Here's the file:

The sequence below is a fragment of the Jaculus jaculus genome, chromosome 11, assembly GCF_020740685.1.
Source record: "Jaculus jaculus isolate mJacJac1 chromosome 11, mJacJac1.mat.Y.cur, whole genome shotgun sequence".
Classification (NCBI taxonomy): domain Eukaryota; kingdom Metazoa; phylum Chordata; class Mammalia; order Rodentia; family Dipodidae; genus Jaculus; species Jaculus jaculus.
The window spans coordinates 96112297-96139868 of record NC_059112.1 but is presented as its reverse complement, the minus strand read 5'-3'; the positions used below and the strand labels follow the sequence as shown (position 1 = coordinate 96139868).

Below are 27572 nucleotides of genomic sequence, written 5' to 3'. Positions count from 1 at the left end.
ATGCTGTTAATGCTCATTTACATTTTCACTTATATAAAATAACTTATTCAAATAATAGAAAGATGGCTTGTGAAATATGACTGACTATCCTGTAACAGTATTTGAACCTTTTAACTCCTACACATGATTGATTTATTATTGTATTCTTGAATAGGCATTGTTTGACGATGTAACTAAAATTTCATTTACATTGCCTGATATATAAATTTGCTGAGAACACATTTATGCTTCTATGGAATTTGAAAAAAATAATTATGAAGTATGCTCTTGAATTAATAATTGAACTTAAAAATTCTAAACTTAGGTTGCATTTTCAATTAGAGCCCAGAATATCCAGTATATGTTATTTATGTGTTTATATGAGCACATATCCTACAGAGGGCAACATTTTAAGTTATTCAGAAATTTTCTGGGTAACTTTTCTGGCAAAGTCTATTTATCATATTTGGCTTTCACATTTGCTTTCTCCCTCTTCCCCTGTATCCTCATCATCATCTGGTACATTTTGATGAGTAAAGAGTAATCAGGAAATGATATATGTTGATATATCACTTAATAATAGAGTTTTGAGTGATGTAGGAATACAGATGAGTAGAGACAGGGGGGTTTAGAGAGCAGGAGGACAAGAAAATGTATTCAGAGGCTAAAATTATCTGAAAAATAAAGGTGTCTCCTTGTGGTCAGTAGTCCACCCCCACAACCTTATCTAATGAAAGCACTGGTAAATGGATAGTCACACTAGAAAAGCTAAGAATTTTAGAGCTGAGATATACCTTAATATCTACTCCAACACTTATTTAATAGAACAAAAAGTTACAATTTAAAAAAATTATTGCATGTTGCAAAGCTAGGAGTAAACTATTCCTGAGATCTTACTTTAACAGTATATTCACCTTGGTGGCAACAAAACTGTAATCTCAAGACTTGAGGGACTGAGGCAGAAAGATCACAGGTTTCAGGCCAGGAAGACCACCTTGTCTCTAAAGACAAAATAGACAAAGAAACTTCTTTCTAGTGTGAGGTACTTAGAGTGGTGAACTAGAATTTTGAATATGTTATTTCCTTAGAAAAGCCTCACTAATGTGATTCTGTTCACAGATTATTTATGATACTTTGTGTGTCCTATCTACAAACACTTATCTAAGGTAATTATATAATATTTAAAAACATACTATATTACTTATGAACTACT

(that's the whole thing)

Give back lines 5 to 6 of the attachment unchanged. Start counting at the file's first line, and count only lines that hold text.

Below are 27572 nucleotides of genomic sequence, written 5' to 3'. Positions count from 1 at the left end.
ATGCTGTTAATGCTCATTTACATTTTCACTTATATAAAATAACTTATTCAAATAATAGAAAGATGGCTTGTGAAATATGACTGACTATCCTGTAACAGTATTTGAACCTTTTAACTCCTACACATGATTGATTTATTATTGTATTCTTGAATAGGCATTGTTTGACGATGTAACTAAAATTTCATTTACATTGCCTGATATATAAATTTGCTGAGAACACATTTATGCTTCTATGGAATTTGAAAAAAATAATTATGAAGTATGCTCTTGAATTAATAATTGAACTTAAAAATTCTAAACTTAGGTTGCATTTTCAATTAGAGCCCAGAATATCCAGTATATGTTATTTATGTGTTTATATGAGCACATATCCTACAGAGGGCAACATTTTAAGTTATTCAGAAATTTTCTGGGTAACTTTTCTGGCAAAGTCTATTTATCATATTTGGCTTTCACATTTGCTTTCTCCCTCTTCCCCTGTATCCTCATCATCATCTGGTACATTTTGATGAGTAAAGAGTAATCAGGAAATGATATATGTTGATATATCACTTAATAATAGAGTTTTGAGTGATGTAGGAATACAGATGAGTAGAGACAGGGGGGTTTAGAGAGCAGGAGGACAAGAAAATGTATTCAGAGGCTAAAATTATCTGAAAAATAAAGGTGTCTCCTTGTGGTCAGTAGTCCACCCCCACAACCTTATCTAATGAAAGCACTGGTAAATGGATAGTCACACTAGAAAAGCTAAGAATTTTAGAGCTGAGATATACCTTAATATCTACTCCAACACTTATTTAATAGAACAAAAAGTTACAATTTAAAAAAATTATTGCATGTTGCAAAGCTAGGAGTAAACTATTCCTGAGATCTTACTTTAACAGTATATTCACCTTGGTGGCAACAAAACTGTAATCTCAAGACTTGAGGGACTGAGGCAGAAAGATCACAGGTTTCAGGCCAGGAAGACCACCTTGTCTCTAAAGACAAAATAGACAAAGAAACTTCTTTCTAGTGTGAGGTACTTAGAGTGGTGAACTAGAATTTTGAATATGTTATTTCCTTAGAAAAGCCTCACTAATGTGATTCTGTTCACAGATTATTTATGATACTTTGTGTGTCCTATCTACAAACACTTATCTAAGGTAATTATATAATATTTAAAAACATACTATATTACTTATGAACTACT